A few weeks ago I received a letter from a menswear brand. It was a rather personalised, detailed and sincere piece that seemed out of place given the digital barrage brands prefer to expose us to nowadays.
Out of place the letter may have been, but it certainly caught my attention. The next time the brand emailed me I took note, I opened and read the full email; something I rarely, if ever, do.
They had captured me as a client by fusing traditional and digital techniques.
Nowadays, marketers focus their energy on digital activities and often neglect more traditional avenues. The problem that remains in the digital battlefield, is the fact that it is increasingly difficult to get yourself heard above the crowd.
So the time has come to stick your head above the parapet and engage a mixed strategy to help differentiate your brand.
Rather than making a choice between using only digital or traditional media, start thinking about why it’s important to incorporate both into a successful marketing strategy.
There are certainly pros and cons to using either one but, by utilising both, your strategy will be more balanced and effective.
Generally, a digital marketer will advocate a ‘digital only’ approach predicated on the service’s transparency and measurability; it is easy to derive detailed data and results from a digital campaign in a way traditional marketing could not hope to match.
This in turn affords digital marketers the opportunity to analyse the effectiveness of their work. Then remove underperforming elements and continually test their tactics to determine the optimum solution for the client.
In traditional marketing, your advertisement is likely to reach a wider audience but one that is likely to be less engaged. A digital marketer would target a specific audience based on everything from gender, age and employment to interests and relationship status.
A digital marketer would also highlight the lack of measurability in relation to traditional marketing forms.
Unless you specifically use a coupon code or special offer within a newspaper ad, for example, how do you know how effective the ad has been? How many people have seen it and engaged with it?
This works both for and against traditional media.
In regard to brand awareness and trust it is essentially a good thing. Whilst people are continuously perturbed by the accuracy with which a digital marketer can target them- and collect a wealth of data about them- traditional media is much less intrusive and can help create a positive image of a brand.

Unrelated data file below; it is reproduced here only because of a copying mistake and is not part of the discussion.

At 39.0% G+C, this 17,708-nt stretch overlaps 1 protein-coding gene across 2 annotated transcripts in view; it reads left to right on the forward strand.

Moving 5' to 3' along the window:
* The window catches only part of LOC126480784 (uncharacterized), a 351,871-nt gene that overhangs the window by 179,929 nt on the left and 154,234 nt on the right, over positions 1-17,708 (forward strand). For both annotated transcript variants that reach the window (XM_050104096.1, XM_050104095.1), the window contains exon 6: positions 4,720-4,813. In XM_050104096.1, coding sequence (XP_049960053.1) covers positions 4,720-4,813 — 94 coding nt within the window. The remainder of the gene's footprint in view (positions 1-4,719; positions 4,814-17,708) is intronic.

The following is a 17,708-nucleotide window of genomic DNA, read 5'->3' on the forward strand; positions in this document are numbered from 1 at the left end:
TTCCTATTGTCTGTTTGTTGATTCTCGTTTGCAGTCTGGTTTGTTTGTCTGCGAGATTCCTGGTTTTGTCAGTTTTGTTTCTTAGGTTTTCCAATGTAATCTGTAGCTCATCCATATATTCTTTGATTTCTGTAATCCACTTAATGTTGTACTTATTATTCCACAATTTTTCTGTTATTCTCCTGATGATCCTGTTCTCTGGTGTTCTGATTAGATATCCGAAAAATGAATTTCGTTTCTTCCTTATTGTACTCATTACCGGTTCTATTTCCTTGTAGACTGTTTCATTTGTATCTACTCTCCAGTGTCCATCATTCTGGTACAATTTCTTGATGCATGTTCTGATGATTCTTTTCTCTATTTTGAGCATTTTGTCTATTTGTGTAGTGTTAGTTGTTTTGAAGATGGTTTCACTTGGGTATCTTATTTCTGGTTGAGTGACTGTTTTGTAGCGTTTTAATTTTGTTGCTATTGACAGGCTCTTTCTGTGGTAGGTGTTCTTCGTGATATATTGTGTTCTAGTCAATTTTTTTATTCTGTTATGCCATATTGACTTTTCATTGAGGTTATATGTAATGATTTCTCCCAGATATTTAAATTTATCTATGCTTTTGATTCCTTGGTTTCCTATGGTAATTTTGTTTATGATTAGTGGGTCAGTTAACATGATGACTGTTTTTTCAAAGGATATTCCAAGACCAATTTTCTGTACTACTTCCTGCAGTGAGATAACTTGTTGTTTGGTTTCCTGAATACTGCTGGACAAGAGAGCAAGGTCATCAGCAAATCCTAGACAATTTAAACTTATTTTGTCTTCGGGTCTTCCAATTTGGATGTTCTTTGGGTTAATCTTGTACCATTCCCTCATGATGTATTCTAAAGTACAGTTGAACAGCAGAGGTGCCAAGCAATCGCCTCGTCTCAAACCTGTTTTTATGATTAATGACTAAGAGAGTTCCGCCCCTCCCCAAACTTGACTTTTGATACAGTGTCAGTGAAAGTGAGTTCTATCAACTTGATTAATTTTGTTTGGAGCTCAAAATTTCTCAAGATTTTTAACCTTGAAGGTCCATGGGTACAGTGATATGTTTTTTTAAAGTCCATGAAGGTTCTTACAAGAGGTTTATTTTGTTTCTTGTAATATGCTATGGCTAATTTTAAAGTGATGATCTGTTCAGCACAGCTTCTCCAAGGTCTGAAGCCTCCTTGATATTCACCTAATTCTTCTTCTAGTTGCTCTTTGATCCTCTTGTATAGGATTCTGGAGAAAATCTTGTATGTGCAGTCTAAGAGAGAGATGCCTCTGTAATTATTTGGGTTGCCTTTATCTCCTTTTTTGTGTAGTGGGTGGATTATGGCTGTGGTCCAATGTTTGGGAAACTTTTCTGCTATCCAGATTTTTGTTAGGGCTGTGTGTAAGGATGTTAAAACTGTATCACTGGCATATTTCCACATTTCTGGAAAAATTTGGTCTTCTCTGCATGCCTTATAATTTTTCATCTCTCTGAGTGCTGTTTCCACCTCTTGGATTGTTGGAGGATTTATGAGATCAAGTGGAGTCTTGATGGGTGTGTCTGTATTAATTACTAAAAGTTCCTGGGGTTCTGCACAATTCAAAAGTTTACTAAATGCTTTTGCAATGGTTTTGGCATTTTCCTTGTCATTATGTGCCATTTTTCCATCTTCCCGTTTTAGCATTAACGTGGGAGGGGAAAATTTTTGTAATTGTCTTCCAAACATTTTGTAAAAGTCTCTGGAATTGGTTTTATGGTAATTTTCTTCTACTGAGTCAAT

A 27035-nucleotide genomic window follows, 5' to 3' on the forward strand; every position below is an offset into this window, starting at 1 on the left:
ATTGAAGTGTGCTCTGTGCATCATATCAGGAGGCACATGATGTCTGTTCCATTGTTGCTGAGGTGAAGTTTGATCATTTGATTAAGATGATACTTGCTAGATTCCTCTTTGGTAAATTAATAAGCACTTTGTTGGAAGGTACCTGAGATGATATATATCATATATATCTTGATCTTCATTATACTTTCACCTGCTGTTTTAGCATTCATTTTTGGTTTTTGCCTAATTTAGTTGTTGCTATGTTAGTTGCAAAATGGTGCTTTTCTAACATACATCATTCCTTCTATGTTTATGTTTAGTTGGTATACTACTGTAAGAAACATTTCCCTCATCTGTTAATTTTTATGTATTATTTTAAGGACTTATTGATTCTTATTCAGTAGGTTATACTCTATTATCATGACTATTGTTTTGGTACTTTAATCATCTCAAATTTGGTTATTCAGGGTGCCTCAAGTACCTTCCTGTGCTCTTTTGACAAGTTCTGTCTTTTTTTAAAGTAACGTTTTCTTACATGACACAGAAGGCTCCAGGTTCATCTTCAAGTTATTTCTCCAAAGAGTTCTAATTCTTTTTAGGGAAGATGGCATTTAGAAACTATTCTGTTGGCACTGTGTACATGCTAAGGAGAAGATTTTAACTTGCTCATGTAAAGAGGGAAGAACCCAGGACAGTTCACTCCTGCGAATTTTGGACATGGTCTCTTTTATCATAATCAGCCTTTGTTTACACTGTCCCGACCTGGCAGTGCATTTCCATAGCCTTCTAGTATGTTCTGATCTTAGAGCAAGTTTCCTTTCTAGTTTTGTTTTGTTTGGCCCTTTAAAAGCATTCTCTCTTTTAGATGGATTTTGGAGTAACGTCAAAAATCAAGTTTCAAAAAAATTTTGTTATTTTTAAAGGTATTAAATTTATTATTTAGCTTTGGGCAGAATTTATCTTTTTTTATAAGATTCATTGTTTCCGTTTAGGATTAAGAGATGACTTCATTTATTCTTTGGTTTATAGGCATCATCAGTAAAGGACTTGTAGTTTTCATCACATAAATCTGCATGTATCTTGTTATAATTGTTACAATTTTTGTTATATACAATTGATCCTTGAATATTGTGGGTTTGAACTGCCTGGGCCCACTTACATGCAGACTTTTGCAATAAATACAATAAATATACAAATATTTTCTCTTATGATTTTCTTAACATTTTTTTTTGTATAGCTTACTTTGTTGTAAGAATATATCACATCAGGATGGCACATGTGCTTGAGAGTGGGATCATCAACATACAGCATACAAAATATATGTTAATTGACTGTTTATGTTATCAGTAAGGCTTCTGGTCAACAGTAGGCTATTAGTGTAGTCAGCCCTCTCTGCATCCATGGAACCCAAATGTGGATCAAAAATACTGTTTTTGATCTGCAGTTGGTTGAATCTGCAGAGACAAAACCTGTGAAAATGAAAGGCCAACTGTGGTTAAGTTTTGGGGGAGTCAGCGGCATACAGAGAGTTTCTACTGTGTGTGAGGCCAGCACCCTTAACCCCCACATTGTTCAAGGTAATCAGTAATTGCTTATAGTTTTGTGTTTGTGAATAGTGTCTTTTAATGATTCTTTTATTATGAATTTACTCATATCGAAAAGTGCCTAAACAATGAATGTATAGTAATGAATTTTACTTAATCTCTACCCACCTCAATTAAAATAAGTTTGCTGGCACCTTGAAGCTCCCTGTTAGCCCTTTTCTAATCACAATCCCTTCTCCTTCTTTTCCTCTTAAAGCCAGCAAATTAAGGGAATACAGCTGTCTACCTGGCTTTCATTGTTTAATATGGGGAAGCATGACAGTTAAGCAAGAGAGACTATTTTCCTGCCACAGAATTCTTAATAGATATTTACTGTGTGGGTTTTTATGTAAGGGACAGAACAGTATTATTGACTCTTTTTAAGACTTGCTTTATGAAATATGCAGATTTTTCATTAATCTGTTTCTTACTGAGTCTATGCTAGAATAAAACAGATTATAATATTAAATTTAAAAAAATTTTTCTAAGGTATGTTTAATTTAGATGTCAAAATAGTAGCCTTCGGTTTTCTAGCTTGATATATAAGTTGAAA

With traditional media we are a passive audience. Whilst watching a TV advert we are passengers for the 30 second duration. This by no means suggests that TV adverts are ineffective, on the contrary, a TV advertisement is likely to prompt the viewer into further action.
This is evidenced by a closer look at successful television adverts like Compare the Market’s Compare the Meerkat.
With digital marketing if you had searched Google for ‘insurance providers’ the top results would be adverts and then as you continued browsing you would likely be bombarded with various insurance companies trying to sell you their wares.
Who on earth knows one insurance company from another?
By creating a popular TV advert, Compare the Market made themselves the most recognisable insurance brand in the UK. Now, when you see a plethora of ads selling insurance, the likelihood is that, you’ll click on the one with Aleksandr the Meerkat’s face plastered across it.
TV adverts are also perhaps the best example of how traditional media can transcend the boundary into the digital realm too.
‘Commercials’ aired during the Superbowl are a brilliant example of this. Pepsi’s 1992 TV ad starring Cindy Crawford, which aired 13 years before YouTube even existed, has well over a million views on the video platform.
This is exacerbated now with a top advert often going ‘viral’ and receiving tens of millions of views. Successful TV Ads get shared across Social networks and written about in newspapers in equal measure. Which just highlights the symbiotic relationship between digital and traditional media; engage in one, the other will prosper.
Further enhancing the case for using a balanced marketing strategy, is the fact that many suggest that there is an underlying lack of trust when it comes to digital advertisements and media in general.
A recent study from the Pew Research Centre evidences this position, suggesting that the majority of people express disapproval at the process of data mining and tracking to deliver personalised ads.
Whilst this contradicts a majority of people’s wish for more relevant results when searching online, the fact is that people remain confused and sceptical about the process as a whole.
That said, the younger generation (18-29 year olds) view the practice more favourably whilst 84% of millennials are also believed to distrust traditional media.
So it’s important to evaluate as a business who your target market is and then consider which form of media you feel will be most effective in light of this demographic. Most businesses will still find, a mix of digital and traditional will afford the most efficient and effective marketing strategy.
Feel free to contact the Living Room if you have any questions or queries regarding our service.